Multi-Seat single-desktop Linux
In Linux, there are many ways to achieve this kind of setup.
One way is to setup a multi-seat environment. In this kind of environment you can restrict multiple input devices to separate desktops. One 'seat' would have your controller, a second 'seat' would have your mouse. You can find instructions over at the Arch Wiki or at the multi-seat config section of Wikibooks.
Fedora added multi-seat support a while ago and has more user-friendly configuration than Arch (where you have to manually edit a large number of config files). If you just want to do a basic multi-seat setup, then you should go with that. However, a basic setup doesn't support using just a single video device.
Thus, having multiple video cards for your machine makes this kind of setup much easier to achieve. If you have an intel processor or AMD APU (the G-series Ryzen), these have an integrated gpu, which you can use for your second, non-gaming monitor. regular Ryzen and HEDT CPUs do not have an integrated GPU so I would recommend getting a cheap second video card and run the second monitor off that. Having a second keyboard also makes running this type of configuration much easier.
Since a game can/should only grab control of one of these desktops/seats, you should be able to mouse on one monitor and use the controller on another. However, if your game bypasses the windowing system and talks more directly to the hardware, this may not work with such a game.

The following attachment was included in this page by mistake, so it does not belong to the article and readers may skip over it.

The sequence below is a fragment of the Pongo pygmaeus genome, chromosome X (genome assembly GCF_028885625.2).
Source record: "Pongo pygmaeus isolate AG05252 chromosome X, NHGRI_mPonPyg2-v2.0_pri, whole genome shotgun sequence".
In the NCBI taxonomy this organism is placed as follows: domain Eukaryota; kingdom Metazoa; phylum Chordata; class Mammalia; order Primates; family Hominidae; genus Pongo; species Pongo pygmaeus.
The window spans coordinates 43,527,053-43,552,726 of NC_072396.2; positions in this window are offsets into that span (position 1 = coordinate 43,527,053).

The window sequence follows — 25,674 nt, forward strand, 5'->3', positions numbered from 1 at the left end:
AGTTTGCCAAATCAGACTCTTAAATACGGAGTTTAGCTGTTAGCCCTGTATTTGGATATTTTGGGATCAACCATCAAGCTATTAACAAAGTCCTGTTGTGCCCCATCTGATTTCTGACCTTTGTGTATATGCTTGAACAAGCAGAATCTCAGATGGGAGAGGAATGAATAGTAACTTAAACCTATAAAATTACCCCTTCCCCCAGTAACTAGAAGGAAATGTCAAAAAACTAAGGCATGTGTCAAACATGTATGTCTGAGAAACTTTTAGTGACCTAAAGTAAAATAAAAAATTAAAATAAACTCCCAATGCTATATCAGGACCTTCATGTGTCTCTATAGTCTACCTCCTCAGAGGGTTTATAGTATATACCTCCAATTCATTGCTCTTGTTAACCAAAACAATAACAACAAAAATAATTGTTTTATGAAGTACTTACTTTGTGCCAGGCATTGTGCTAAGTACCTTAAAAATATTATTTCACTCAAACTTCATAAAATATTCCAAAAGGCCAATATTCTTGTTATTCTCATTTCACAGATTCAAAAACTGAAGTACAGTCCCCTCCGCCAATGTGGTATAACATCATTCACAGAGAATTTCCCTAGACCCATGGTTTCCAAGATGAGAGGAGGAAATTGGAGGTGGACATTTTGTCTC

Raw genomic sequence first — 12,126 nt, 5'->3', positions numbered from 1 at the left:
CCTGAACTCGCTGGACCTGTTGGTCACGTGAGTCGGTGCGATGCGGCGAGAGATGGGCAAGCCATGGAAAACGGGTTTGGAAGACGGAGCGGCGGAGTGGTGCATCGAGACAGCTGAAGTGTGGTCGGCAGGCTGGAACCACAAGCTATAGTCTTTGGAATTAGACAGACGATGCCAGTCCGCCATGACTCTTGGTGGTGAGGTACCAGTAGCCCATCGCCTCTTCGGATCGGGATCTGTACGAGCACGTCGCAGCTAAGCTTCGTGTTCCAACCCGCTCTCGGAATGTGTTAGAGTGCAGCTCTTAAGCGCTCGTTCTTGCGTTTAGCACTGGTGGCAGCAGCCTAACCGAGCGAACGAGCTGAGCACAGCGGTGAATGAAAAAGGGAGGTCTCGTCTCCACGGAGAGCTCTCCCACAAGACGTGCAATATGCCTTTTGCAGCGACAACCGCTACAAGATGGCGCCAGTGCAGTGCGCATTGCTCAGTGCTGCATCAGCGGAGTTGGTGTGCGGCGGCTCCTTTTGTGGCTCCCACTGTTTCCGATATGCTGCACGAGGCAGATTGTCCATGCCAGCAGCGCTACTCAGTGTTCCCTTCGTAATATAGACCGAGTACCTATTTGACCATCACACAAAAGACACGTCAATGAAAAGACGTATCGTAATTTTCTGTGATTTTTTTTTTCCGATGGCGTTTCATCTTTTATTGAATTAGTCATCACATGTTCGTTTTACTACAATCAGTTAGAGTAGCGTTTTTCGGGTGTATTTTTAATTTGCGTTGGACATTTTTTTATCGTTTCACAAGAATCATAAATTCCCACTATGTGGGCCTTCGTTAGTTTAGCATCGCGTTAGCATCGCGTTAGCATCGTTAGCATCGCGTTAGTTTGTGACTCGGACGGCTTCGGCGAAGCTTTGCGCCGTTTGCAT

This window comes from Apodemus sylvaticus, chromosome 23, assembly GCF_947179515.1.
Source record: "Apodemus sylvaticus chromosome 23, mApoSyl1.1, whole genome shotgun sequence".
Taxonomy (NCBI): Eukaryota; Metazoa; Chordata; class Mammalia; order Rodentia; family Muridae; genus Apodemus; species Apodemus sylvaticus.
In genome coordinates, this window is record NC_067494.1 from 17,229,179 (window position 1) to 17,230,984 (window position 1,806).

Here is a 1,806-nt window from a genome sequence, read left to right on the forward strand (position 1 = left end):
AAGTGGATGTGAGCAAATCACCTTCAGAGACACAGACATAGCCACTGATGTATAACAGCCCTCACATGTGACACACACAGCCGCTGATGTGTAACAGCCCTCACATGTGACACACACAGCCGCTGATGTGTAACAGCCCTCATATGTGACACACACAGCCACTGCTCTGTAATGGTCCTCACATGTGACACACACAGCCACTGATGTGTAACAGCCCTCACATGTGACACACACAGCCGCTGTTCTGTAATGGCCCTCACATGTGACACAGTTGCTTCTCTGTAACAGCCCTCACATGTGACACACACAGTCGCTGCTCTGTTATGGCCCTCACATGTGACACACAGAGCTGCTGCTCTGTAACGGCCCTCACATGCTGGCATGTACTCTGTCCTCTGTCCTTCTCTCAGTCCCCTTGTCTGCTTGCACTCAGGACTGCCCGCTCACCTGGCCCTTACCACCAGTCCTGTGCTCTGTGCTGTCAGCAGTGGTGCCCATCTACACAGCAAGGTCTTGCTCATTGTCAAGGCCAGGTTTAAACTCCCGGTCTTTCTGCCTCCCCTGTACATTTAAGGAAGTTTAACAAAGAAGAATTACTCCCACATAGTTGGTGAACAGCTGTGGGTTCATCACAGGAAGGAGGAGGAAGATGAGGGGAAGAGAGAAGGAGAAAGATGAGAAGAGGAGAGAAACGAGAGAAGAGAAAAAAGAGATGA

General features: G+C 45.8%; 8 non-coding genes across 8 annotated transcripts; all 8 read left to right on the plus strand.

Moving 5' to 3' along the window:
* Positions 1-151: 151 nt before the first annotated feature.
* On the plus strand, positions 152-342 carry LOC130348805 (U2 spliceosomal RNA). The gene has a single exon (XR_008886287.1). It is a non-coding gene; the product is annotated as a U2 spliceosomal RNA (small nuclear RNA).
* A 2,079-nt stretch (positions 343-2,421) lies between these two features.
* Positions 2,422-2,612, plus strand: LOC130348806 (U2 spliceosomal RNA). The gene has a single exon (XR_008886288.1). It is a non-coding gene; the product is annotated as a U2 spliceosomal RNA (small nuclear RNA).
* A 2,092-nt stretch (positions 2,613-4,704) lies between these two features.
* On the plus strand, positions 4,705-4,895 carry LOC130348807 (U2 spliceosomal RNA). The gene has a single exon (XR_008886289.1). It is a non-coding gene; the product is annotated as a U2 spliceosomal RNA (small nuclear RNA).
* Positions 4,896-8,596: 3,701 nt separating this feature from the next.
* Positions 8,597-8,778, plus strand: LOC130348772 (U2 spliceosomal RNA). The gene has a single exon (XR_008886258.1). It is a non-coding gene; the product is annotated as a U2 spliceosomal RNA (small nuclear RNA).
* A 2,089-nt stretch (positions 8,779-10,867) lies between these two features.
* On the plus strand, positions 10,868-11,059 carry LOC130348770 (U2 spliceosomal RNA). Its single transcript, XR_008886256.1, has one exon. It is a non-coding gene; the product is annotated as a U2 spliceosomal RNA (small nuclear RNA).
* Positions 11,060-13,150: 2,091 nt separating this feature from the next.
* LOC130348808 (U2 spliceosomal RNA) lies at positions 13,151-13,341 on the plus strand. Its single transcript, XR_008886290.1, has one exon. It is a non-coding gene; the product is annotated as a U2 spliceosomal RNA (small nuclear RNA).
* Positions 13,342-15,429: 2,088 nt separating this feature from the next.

On windows, you will need a paid program solution to do the same thing. They do exist, e.g. ASTER, or using the MultiPoint Server on the Server version of the windows operating system. (Which is probably not the version of windows you currently have). It's quite a bit more expensive than a simple desktop solution though, marketed to corporate environments.
You could run multiple virtual machines using software like KVM or VMWare. The base machine can be any OS for this. You can then attach one device to one VM, and one to the other, then display each on a separate monitor. Or, if you want to do things like streaming, you would want to run one desktop on the host OS, and one on the virtual machine, giving the host OS access to the VM display.
This is a more rigorous and complex, but more isolated solution (likely to work with all games) than using multi-seat.
You will also need GPU passthrough to run anything graphically demanding at near-full framerate. Here's an example guide for KVM. The exact instructions will vary based on your hardware and VM software chosen. Setting this up is usually the most complicated part of a VM setup.